SKIL was created by; is driven by; and is focused on persons with disabilities, their families, and communities. We provide Advocacy, Education, and Support with Customer Controlled services to break down and remove existing barriers and bridge social gaps to ensure and preserve Equality and Independence for all.

ADA Silicone Wristbands and Key Chains now for sale! 

Due to the potential spread of the Corona Virus, all SKIL Offices will be closed to visitors and the general public until further notice.

SKIL staff will continue providing services while the offices are closed. Communication, during this time, will take place through phone, email or fax.
If needing to turn in or receive a hire packet and/or other paperwork, we encourage you to send your information by email to your local SKIL office.
When bringing paperwork to SKIL offices during regular business hours, call that office, and someone will come to the door to assist you.

 Thank You for your patience in these extraordinary times!

 Essential Worker - Proof Form (PDF)

Standards to Examine, Help Eliminate Differences in Care Based on Race, Ethnicity, Sex, Primary Language, or Disability

HHS Announces New, Refined Survey Standards to Examine, Help Eliminate Differences in Care Based on Race, Ethnicity, Sex, Primary Language, or Disability

 November 2, 2011
The Department of Health and Human Services today released final standards to more consistently measure race, ethnicity, sex, primary language, and disability status, thereby improving our ability to highlight disparities in health status and target interventions to reduce these disparities.

"It is our job to get a better understanding of why disparities occur and how to eliminate them. Improving the breadth and quality of our data collection and analysis on key areas, like race, ethnicity, sex, primary language and disability status, is critical to better understanding who we are serving," Secretary Sebelius said. "Today, through these new standards, we are providing a new set of powerful tools to help us achieve our vision of a nation free of disparities in health and health care."

Read more: Standards to Examine, Help Eliminate Differences in Care Based on Race, Ethnicity, Sex, Primary...

Improving intercity bus service in Kansas

The Kansas Department of Transportation (KDOT) is conducting an online survey to better understand existing and future intercity bus system needs in the state and encourages everyone to participate.

“Information from this survey will help identify where changes can be made to provide the best intercity bus service possible,” said Stephanie Watts, KDOT Transportation Planner.

Intercity buses carry passengers over long distances with generally only one stop location per city. Currently, intercity buses operate 24 hours a day within Kansas and cover 1,400 route-miles with stops in 21 cities across the state.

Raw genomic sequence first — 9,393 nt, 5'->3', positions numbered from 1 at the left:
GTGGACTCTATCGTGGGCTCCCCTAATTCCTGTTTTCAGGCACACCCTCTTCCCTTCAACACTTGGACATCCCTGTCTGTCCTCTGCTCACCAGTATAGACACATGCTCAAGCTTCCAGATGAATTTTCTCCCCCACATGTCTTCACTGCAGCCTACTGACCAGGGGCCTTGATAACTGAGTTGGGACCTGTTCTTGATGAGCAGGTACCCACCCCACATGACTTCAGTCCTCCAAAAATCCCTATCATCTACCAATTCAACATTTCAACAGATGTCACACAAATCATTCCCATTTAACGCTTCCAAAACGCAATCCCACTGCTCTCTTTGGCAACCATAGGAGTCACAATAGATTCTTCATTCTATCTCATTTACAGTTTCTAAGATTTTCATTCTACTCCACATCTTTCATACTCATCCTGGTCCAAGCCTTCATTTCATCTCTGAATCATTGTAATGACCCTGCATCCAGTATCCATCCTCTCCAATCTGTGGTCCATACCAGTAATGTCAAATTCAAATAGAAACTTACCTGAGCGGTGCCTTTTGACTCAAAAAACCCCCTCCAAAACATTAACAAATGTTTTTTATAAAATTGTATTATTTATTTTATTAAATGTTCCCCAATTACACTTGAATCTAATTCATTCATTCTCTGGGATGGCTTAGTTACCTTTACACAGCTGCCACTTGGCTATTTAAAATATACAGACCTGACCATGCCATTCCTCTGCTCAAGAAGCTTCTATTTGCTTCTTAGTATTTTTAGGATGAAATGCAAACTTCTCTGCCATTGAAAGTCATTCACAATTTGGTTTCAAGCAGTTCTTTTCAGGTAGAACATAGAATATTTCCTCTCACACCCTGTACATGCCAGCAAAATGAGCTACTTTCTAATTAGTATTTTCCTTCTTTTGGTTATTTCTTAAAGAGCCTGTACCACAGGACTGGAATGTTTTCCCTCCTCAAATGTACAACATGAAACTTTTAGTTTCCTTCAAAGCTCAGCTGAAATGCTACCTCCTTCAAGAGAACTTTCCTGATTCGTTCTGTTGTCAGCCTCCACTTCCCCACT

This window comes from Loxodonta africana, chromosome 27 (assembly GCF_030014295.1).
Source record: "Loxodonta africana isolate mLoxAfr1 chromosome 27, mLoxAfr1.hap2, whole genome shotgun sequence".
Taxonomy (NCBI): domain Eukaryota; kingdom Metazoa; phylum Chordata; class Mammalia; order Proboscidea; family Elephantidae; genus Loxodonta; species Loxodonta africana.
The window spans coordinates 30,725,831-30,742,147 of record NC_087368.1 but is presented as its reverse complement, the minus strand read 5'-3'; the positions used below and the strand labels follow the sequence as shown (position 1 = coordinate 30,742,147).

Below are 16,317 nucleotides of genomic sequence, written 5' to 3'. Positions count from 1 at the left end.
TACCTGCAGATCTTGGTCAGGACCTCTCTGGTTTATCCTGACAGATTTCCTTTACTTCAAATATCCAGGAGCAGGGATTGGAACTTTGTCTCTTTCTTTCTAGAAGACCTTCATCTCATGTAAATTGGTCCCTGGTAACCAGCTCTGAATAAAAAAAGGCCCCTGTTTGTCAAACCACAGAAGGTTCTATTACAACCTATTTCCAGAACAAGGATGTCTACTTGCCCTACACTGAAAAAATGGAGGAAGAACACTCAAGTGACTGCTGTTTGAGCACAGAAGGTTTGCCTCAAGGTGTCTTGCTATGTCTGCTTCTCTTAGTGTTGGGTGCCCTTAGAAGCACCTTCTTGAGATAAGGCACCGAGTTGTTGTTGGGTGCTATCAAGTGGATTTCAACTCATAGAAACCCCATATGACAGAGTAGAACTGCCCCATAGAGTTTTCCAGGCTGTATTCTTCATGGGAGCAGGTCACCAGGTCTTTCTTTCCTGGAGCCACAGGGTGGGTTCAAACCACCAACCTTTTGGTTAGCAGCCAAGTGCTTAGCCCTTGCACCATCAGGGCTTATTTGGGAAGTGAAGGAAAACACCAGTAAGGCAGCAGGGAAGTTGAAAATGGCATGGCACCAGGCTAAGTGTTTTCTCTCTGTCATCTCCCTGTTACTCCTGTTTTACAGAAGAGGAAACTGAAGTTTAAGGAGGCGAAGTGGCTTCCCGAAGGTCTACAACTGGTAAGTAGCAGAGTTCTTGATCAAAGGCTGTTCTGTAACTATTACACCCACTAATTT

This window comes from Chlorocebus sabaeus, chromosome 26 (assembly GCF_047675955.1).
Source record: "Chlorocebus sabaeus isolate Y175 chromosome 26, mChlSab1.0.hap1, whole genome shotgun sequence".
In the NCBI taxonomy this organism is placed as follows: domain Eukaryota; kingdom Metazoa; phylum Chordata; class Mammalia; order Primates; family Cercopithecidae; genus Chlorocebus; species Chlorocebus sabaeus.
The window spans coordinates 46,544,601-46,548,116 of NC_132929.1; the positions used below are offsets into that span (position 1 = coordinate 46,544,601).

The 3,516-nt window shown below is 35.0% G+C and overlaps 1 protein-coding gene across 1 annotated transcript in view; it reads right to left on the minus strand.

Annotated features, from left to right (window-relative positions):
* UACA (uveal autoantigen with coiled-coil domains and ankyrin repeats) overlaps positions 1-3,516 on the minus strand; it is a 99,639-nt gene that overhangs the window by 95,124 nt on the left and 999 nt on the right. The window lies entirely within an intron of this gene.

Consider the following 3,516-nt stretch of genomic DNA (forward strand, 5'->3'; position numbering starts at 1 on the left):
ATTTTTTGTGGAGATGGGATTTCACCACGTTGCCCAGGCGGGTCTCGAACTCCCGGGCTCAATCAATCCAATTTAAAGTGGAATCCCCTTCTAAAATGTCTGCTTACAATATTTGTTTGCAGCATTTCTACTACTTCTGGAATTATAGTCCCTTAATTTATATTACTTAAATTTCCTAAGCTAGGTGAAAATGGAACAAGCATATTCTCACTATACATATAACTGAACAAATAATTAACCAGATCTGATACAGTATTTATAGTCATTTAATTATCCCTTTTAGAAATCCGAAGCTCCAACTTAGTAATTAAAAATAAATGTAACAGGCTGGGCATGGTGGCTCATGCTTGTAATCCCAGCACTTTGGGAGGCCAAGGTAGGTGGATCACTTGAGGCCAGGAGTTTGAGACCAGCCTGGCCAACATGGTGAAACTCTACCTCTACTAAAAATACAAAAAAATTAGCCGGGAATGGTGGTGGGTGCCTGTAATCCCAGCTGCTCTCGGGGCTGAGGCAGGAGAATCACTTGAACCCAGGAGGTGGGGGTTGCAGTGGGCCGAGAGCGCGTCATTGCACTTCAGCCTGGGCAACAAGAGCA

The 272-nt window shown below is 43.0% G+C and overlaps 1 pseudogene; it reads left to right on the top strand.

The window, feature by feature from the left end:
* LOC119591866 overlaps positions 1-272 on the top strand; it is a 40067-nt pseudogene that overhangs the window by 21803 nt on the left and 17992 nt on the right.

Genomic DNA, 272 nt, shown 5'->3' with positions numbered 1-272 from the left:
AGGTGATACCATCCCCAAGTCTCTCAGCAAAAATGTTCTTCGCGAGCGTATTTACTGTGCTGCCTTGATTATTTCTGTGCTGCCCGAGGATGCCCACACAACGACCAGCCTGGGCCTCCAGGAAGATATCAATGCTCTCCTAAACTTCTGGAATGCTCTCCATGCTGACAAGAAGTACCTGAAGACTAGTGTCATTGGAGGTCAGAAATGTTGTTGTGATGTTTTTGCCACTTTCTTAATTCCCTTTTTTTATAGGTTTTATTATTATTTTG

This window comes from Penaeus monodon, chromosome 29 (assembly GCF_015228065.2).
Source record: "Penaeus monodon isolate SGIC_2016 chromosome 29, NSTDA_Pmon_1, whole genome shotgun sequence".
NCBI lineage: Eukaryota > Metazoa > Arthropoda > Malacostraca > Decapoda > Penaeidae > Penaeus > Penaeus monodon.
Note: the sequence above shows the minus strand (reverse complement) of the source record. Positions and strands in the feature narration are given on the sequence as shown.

The survey is part of a study to gather data, identify needs and develop ways to improve intercity bus service in Kansas. KDOT is responsible for issuing federal subsidies for intercity bus service.

To participate in the survey, go to KDOT’s website, and click on the KDOT Intercity Bus Study logo on the right.

Reducing Barriers to Healthcare

KU research center working to reduce barriers to health care for people with disabilities

Kara Laning

Lawrence resident Kara Laning gets some help from Ranita Wilks, left, who is an independent living skills specialist at Independence Inc. Laning was taking a cooking class Wednesday, Oct. 26, 2011, at Independence Inc, 2001 Haskell Ave. Laning said she learned to cook healthier through a program called Living Well. The program is among a dozen that come out of the Kansas University’s Research and Training Center on Independent Living each year. Wilks is involved in another program that's working to increase health care access for people with disabilities. by Richard Gwin

Lawrence resident Ranita Wilks has heard the horror stories about women with disabilities who have had such humiliating experiences during a doctor’s appointment that they didn’t go back.

Sometimes, it’s an issue of not having a mammogram machine that’s adjustable or a restroom that’s not wheelchair accessible. Sometimes, it’s a provider’s attitude or lack of education. Wilks said a woman with cerebral palsy didn’t go back for a pap smear after her doctor told her she would need someone to hold down her legs which have spasms. About 10 years later, she was diagnosed with ovarian cancer.

Read more: Reducing Barriers to Healthcare

Yates Center Customer Halloween

Yates Center Holloween eventThe annual Halloween Customer Appreciation Picnic in Yates Center was an awesome success! The weather was undoubtedly the best we could ask for.

Due to the outstanding conditions we had several entries in this year’s auto show. Some were big some were small. The community joined in the festivities and there were plenty of hot dogs, chips, drinks and of course candy to go around. More photos at read more. 

Read more: Yates Center Customer Halloween

The Chair

Ashlynn Wieckhorst wrote this poem in about 5 minutes waiting for her aunt to get off work. Ashlynn is the daughter of Melissa Wieckhorst a PCA for SKIL and the neice of Melanie Burnett IL Coordinator in Fredonia. She is a Junior in High School in El Dorado Kansas.  She has had 4 of her poems published in the past. Full poem at the read more icon...

Starring out the window

at the street below

What's she thinking?

No one will ever know

Read more: The Chair